The U.S. government hit the debt ceiling on May 16. It's a cap set by Congress on the amount of debt the federal government can legally borrow. Basically, our country borrows money from the public, in the form of bonds and from foreign governments using treasury notes, to pay our debts. If the government spends more than they take in, they must borrow to pay for those expenditures. The current debt ceiling is set by Congress at over $14 trillion.
The debt ceiling was enacted to control government spending, but has rarely achieved success. Lawmakers tacitly agree to raise the debt ceiling every time they vote for a spending hike or tax cut. Treasury Secretary Timothy Geithner told Congress he would have to suspend investments in federal retirement funds until Aug 2nd in order to create room for the government to continue borrowing in the debt markets. After Aug 2nd, the Treasury will not be allowed to borrow more without an increase in the debt ceiling.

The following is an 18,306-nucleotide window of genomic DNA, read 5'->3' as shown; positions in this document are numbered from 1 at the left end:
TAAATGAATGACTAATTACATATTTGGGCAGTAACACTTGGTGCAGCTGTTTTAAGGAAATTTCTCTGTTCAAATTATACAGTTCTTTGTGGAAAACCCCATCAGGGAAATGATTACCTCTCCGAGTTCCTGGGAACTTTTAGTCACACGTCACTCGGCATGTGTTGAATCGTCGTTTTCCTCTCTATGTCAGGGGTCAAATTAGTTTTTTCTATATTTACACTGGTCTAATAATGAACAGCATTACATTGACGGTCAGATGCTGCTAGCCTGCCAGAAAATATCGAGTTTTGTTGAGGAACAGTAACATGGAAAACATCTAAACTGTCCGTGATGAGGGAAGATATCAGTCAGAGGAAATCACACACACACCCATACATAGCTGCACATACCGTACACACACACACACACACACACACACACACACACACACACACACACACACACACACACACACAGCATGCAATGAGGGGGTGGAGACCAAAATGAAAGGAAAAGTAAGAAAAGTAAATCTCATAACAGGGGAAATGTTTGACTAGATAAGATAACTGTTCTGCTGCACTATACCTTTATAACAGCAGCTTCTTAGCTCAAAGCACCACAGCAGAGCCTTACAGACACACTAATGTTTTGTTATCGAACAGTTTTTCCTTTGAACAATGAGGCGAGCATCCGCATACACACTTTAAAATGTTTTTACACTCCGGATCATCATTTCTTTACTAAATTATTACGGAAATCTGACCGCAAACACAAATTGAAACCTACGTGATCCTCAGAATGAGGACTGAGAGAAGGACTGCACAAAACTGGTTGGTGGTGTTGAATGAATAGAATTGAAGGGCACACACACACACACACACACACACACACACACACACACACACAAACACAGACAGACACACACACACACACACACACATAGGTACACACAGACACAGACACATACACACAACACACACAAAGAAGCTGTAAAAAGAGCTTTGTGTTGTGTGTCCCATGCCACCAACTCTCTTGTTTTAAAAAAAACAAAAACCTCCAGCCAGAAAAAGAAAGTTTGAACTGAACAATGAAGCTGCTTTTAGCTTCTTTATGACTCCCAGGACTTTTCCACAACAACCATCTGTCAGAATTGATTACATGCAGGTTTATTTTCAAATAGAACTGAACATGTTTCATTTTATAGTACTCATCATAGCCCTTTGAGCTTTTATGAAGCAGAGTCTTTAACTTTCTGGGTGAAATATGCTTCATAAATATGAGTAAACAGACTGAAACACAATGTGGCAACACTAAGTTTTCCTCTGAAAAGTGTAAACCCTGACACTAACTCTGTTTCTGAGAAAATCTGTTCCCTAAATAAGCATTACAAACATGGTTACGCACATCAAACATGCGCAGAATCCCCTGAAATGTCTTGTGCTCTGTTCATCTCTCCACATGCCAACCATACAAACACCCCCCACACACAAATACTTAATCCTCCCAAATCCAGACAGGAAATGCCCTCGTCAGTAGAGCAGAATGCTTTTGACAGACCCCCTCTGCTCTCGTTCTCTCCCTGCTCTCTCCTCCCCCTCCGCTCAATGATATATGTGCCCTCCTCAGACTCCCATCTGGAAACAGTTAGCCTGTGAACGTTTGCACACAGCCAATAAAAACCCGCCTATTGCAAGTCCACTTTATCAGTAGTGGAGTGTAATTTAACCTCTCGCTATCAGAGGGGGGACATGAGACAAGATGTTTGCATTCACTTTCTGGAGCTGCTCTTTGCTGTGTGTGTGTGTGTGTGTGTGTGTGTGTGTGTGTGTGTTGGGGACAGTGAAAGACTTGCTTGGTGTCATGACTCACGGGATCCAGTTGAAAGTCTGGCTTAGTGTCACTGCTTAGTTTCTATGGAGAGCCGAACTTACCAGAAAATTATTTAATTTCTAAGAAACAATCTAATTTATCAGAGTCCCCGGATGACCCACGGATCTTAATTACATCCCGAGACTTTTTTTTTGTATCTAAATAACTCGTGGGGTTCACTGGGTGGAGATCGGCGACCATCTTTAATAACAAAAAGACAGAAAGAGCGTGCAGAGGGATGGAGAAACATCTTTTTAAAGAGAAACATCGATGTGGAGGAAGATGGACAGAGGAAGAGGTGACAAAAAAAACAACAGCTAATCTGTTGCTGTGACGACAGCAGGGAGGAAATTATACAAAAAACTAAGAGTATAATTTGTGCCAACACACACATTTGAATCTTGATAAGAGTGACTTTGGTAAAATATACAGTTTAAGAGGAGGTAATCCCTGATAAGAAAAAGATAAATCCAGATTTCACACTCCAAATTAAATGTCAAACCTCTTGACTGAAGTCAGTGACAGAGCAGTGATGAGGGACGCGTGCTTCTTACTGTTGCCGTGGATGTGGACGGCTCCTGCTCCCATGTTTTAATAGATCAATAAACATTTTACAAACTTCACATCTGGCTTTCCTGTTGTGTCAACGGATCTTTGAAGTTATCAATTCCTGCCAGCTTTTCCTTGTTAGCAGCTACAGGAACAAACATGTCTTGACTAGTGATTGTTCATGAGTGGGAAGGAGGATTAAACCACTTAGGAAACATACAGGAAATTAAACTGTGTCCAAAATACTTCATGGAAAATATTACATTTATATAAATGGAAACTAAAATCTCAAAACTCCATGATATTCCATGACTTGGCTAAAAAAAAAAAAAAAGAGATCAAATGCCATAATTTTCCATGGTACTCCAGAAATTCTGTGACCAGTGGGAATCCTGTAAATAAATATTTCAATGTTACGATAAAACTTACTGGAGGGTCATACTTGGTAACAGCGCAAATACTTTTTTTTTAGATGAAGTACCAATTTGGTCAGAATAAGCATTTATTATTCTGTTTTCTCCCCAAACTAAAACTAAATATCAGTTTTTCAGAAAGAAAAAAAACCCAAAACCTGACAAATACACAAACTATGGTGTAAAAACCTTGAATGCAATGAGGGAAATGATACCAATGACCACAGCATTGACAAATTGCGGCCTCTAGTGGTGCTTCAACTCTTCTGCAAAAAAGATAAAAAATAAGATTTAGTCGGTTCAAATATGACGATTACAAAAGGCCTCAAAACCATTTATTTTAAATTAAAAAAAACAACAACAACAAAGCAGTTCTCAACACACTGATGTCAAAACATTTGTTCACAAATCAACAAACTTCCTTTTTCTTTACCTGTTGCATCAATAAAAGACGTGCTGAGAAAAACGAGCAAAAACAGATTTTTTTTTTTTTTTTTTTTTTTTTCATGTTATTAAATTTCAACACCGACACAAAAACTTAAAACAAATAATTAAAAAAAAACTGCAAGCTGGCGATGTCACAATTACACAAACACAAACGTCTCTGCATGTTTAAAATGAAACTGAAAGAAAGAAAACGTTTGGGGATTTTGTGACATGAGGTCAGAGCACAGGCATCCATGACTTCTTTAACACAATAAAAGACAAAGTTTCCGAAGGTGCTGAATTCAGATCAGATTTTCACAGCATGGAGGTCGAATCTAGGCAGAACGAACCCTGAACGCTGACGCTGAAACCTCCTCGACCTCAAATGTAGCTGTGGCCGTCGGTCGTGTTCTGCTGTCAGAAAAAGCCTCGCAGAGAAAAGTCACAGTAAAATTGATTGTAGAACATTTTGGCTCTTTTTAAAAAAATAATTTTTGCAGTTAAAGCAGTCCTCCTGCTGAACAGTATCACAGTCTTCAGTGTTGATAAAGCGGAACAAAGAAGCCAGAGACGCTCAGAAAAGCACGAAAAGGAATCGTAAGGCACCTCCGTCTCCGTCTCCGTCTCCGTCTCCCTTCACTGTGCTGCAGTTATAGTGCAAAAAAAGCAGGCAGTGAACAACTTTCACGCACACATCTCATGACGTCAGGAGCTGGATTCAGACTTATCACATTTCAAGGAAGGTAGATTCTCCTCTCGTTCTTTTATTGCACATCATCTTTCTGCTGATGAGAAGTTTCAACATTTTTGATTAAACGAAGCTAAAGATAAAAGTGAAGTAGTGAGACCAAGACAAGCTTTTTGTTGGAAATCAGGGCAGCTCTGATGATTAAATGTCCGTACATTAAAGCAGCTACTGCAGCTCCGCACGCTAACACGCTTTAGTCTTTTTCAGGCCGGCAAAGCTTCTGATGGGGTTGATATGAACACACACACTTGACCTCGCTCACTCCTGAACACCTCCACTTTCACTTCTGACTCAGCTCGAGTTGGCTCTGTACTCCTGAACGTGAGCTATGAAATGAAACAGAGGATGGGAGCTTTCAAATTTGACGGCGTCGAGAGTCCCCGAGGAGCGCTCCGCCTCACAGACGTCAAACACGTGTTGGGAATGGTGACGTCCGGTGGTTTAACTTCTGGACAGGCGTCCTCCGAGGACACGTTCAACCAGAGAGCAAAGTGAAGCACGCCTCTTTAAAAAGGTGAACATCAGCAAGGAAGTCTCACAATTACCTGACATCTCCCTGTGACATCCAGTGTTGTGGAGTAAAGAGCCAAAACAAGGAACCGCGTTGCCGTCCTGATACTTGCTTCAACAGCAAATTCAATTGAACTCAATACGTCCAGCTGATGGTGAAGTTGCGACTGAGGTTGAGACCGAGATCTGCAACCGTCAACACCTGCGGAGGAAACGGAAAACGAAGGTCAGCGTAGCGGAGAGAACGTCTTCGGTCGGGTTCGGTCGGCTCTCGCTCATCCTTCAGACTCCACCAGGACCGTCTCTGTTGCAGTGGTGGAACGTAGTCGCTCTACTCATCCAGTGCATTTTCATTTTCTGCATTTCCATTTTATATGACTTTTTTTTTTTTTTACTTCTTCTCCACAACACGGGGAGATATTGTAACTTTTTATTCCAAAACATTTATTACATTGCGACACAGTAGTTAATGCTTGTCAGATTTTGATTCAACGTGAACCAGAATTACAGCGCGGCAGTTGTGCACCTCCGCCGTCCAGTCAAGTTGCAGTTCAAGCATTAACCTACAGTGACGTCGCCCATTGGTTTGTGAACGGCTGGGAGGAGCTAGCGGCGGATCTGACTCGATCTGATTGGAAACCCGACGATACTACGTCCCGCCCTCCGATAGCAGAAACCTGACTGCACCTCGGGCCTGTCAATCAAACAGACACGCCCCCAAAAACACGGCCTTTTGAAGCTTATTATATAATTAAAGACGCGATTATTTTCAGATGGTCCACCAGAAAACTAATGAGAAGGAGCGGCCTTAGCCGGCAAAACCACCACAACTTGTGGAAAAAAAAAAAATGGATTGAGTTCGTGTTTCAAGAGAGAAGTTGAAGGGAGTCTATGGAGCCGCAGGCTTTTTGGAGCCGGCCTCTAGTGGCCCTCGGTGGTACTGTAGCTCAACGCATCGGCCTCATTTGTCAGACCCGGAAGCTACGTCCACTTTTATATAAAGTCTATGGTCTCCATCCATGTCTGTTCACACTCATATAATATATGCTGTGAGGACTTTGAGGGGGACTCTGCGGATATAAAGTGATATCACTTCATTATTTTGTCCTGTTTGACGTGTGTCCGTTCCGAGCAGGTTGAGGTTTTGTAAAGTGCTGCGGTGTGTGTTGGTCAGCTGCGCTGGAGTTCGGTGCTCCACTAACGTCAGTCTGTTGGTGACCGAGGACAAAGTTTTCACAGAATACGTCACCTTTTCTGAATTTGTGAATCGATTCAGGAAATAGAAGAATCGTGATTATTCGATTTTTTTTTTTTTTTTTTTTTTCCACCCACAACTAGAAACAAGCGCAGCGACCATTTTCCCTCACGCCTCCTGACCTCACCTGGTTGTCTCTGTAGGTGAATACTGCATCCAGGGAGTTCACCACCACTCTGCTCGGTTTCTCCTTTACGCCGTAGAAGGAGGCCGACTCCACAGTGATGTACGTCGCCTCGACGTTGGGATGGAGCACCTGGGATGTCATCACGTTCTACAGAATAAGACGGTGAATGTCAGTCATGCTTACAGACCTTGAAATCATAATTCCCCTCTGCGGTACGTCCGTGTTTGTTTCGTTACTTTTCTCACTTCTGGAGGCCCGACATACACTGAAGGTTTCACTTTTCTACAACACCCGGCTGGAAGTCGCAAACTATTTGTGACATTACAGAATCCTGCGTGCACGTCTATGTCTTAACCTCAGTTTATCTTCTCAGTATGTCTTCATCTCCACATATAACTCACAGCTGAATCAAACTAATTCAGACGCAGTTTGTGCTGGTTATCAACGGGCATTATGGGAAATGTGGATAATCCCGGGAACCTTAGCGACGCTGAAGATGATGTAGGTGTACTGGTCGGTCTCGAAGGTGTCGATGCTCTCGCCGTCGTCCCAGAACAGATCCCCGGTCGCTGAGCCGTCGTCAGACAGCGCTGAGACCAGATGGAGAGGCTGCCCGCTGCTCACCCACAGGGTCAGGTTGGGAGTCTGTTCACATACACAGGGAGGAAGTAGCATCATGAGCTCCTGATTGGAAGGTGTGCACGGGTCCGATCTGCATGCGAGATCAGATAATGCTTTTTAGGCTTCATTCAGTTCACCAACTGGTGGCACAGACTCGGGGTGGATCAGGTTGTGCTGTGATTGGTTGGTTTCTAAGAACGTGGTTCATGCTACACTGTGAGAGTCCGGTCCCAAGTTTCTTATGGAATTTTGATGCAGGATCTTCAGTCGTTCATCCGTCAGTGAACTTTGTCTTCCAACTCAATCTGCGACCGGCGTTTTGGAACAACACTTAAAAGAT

The countries excellent credit rating could be damaged because the government would be forced to pay some bills and default on others. Example is that when I pay my mortgage on time and not my car payment, my credit rating would be damaged. Just like a personal credit rating, the government has a credit rating too, which if it is excellent, it attracts foreign investment and more money in the government coffers.
The President and leaders of Congress have held meetings to come to an agreement on raising the debt ceiling, but have failed thus far. If the deadline passes then they could either cut spending or raise taxes by several hundred billion dollars just to get through Sept. 30, which is the end of the fiscal year. Or they could acknowledge that the country would be unable to pay what it owes in full and the United States could effectively default on some of its obligations.
The first option would be impossible to execute without serious...